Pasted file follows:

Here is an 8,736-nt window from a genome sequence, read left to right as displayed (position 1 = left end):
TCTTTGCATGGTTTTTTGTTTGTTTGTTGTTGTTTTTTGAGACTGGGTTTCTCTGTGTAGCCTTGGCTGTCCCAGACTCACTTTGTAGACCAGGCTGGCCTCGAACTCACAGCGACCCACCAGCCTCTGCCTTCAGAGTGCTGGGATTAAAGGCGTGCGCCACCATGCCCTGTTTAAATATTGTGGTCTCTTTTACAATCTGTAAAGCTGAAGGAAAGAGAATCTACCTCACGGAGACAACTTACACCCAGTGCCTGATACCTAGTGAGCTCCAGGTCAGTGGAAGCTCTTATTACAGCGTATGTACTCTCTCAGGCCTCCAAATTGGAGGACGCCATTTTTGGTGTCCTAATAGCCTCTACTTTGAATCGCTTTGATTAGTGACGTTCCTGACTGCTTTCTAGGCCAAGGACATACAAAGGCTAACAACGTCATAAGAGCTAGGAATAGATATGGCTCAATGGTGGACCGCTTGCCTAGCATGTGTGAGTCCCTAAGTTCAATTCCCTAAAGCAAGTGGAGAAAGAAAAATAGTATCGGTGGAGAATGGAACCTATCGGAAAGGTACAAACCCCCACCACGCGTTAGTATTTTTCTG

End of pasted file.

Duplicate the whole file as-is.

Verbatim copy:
Here is an 8,736-nt window from a genome sequence, read left to right as displayed (position 1 = left end):
TCTTTGCATGGTTTTTTGTTTGTTTGTTGTTGTTTTTTGAGACTGGGTTTCTCTGTGTAGCCTTGGCTGTCCCAGACTCACTTTGTAGACCAGGCTGGCCTCGAACTCACAGCGACCCACCAGCCTCTGCCTTCAGAGTGCTGGGATTAAAGGCGTGCGCCACCATGCCCTGTTTAAATATTGTGGTCTCTTTTACAATCTGTAAAGCTGAAGGAAAGAGAATCTACCTCACGGAGACAACTTACACCCAGTGCCTGATACCTAGTGAGCTCCAGGTCAGTGGAAGCTCTTATTACAGCGTATGTACTCTCTCAGGCCTCCAAATTGGAGGACGCCATTTTTGGTGTCCTAATAGCCTCTACTTTGAATCGCTTTGATTAGTGACGTTCCTGACTGCTTTCTAGGCCAAGGACATACAAAGGCTAACAACGTCATAAGAGCTAGGAATAGATATGGCTCAATGGTGGACCGCTTGCCTAGCATGTGTGAGTCCCTAAGTTCAATTCCCTAAAGCAAGTGGAGAAAGAAAAATAGTATCGGTGGAGAATGGAACCTATCGGAAAGGTACAAACCCCCACCACGCGTTAGTATTTTTCTG